Medical malpractice occurs when doctors stray from the standard of care when treating or operating on patients. This negligent behavior can result in serious injury that could have been sustained at any point in the clinical process. Medical malpractice includes errors in diagnosis, treatment, after-care, and anything in between.
Medical malpractice case requirements are often broken down into the 3 D’s:
The first step in building a medical malpractice case starts with proving the doctor’s duty to you – the patient. This is commonly referred to as the doctor-patient relationship and is typically established naturally when a doctor oversees your care and treatment. A medical malpractice case cannot be brought against a doctor if you were not under the doctor’s care.
The key aspect of a medical malpractice case is the doctor’s deviation from the standard of care when treating you. This is sometimes referred to as negligence, implying that the doctor was negligent in providing your care. Being healthcare providers, doctors are required to uphold the standard of care at all times. Medical malpractice can be a direct result of this deviation and can create significant problems for your health going forward.
A large portion of a medical malpractice case relies on the damages you have sustained as a result of the doctor’s negligence. This damage can be physical, mental, emotional, financial, etc.
Damages also include subsequent care or treatment that you may need to reverse or otherwise treat the harm caused initially by the doctor’s negligence. It is important to note that some states have financial limits on certain types of damages, such as emotional damages. These limits, referred to as “caps,” differ by state.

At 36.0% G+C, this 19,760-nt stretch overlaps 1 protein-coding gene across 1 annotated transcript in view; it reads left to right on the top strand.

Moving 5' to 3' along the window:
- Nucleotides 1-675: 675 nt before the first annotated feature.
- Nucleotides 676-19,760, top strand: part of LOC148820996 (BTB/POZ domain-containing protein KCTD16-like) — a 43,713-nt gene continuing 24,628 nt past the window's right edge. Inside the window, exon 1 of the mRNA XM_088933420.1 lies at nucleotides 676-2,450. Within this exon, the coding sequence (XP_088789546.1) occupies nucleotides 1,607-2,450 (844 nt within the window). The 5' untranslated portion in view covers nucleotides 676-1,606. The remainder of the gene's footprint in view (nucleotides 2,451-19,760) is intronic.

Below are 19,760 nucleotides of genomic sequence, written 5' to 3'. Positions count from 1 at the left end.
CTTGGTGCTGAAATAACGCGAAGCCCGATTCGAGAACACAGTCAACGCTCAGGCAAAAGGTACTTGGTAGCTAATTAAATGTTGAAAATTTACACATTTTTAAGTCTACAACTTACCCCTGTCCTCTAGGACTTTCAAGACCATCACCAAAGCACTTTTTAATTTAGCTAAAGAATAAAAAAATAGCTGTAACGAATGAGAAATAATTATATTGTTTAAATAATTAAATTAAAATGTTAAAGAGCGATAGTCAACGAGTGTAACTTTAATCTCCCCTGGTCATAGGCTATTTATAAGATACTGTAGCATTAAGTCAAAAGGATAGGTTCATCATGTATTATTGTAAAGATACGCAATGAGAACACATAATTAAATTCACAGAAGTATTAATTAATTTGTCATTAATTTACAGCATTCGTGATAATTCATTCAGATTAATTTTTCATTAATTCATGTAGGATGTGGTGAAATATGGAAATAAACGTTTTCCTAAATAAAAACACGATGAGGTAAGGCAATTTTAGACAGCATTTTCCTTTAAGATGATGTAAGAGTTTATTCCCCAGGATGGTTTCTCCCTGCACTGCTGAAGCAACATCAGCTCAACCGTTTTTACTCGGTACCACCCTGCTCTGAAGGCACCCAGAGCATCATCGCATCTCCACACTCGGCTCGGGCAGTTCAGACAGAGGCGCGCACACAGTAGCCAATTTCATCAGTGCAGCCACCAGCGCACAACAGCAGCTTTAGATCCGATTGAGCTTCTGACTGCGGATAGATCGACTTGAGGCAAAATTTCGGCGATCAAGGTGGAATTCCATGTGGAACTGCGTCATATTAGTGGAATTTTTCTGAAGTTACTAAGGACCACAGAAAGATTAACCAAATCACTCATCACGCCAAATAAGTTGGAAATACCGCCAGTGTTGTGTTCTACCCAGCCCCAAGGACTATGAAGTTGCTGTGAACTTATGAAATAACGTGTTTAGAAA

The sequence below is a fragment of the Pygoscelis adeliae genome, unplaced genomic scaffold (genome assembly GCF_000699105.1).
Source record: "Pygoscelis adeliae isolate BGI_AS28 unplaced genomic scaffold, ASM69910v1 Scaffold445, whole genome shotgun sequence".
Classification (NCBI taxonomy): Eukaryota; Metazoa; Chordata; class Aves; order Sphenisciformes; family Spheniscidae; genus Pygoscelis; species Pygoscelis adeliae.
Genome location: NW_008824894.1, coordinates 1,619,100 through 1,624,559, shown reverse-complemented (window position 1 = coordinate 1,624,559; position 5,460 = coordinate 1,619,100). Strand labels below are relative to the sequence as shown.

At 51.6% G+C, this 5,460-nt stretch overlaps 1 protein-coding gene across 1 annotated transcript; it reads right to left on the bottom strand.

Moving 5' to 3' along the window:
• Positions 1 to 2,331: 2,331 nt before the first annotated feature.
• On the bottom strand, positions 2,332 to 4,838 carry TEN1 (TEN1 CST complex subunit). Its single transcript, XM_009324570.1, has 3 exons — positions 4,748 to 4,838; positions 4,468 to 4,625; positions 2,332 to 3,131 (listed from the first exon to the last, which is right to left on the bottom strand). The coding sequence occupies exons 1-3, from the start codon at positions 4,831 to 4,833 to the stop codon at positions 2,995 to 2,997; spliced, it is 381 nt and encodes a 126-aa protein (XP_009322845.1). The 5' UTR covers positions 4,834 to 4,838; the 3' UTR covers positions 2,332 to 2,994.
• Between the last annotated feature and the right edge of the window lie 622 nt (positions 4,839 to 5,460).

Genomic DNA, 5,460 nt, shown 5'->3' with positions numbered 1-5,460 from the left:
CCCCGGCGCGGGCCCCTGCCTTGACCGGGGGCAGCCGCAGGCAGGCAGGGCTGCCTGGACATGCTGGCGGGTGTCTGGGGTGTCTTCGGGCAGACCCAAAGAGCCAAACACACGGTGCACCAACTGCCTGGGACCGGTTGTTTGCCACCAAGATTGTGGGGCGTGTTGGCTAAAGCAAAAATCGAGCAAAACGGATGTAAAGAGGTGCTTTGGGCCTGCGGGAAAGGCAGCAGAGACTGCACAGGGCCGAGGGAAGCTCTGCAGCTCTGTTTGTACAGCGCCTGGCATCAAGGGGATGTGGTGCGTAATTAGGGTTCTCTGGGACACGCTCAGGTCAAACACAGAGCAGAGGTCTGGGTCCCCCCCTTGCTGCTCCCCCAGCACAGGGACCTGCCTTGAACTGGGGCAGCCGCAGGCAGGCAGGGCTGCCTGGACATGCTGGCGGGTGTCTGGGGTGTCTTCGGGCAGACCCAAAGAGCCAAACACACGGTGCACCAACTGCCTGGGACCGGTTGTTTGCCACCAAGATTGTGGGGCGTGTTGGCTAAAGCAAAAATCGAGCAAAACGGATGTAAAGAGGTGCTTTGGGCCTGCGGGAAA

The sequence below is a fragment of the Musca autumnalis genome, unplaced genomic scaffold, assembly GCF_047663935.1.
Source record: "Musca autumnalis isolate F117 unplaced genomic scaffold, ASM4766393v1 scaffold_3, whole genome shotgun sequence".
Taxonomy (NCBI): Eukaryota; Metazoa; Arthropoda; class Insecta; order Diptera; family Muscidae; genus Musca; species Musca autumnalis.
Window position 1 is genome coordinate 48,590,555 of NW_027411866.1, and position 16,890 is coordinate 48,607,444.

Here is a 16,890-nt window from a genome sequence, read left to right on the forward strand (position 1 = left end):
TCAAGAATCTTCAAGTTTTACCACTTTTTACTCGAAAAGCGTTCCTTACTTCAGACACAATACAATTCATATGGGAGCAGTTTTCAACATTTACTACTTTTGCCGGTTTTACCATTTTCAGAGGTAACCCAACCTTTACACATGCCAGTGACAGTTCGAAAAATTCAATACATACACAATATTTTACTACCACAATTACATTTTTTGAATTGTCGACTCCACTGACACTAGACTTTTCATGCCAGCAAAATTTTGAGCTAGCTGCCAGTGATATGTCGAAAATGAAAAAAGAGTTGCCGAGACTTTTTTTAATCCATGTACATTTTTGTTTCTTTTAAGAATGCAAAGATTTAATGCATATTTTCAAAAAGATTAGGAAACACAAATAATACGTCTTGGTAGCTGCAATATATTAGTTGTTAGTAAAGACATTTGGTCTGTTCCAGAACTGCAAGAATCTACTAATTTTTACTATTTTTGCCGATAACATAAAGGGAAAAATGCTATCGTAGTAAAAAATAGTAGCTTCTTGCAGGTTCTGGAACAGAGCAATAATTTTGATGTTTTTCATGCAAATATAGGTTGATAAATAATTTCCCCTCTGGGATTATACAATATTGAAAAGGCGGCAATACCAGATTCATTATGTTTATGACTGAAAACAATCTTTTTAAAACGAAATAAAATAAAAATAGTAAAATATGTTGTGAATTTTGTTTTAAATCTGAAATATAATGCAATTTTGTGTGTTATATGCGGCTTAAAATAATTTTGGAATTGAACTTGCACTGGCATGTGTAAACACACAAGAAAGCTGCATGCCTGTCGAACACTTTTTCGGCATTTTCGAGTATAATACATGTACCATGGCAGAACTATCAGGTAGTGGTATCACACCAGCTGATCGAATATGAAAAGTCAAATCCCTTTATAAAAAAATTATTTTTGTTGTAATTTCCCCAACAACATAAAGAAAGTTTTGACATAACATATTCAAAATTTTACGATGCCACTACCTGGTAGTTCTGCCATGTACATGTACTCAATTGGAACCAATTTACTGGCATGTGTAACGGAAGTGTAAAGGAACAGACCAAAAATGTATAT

In medical malpractice cases, it is important to show that the injury or suffering you sustained was a direct cause of the doctor’s negligence or deviation from the standard of the care. This demonstrates that the resulting damage was not a result of anything other than the doctor’s malpractice.
You may be a victim of medical malpractice if you can prove that a doctor-patient relationship existed and answer ‘Yes’ to the following questions:
- Was there a deviation from standard medical practice?
- Was the injury caused by the deviation?
- Did the injury result in serious permanent damages, such as physical damages, financial damages, or pain and suffering?
Common Types of Medical Malpractice
Misdiagnosis is the delivery of an incorrect diagnosis following a medical exam or other procedure. The doctor may have diagnosed you with an illness that you don’t have or incorrectly indicated that you don’t have a particular illness or other condition. This may result in you undergoing the wrong treatment, no treatment, or treatment that is not medically necessary.
In delayed diagnosis situations, you may have received an incorrect diagnosis at first, but you do eventually receive the correct diagnosis. Arrival at the correct diagnosis may take a long time, during which your condition may have worsened.
Failure to Treat
If the doctor has properly diagnosed you, but he or she does not recommend the correct treatment, they may have failed to treat you. There are many examples of failure to treat, such as failure to provide the right follow-up instructions, prescribing the incorrect or insufficient medication, or releasing you too early from care.
Examples of Birth Injury Cases
- Prenatal care was poor or lacking.
- There was medical negligence during labor and delivery.
- Medical errors were made following the prenatal care, causing a permanent disability or injury, resulting in the necessity of lifelong care for the child and ongoing medical expenses.
Examples of Surgical Errors
- During treatment, the doctor performed the wrong procedure or a procedure that was not medically necessary.
- Failure to properly sterilize equipment, which can cause infections and result in sepsis or possible death.
- The doctor failed to provide adequate post-operative care.
Some other examples of medical malpractice include:
- Medical product liability
- Anesthesia errors
- Prescription errors
- Misreading laboratory results
- Disregarding patient medical history
- Failure to warn patient of risks
- Failure to recognize symptoms
- Failure to order proper testing
- Premature discharge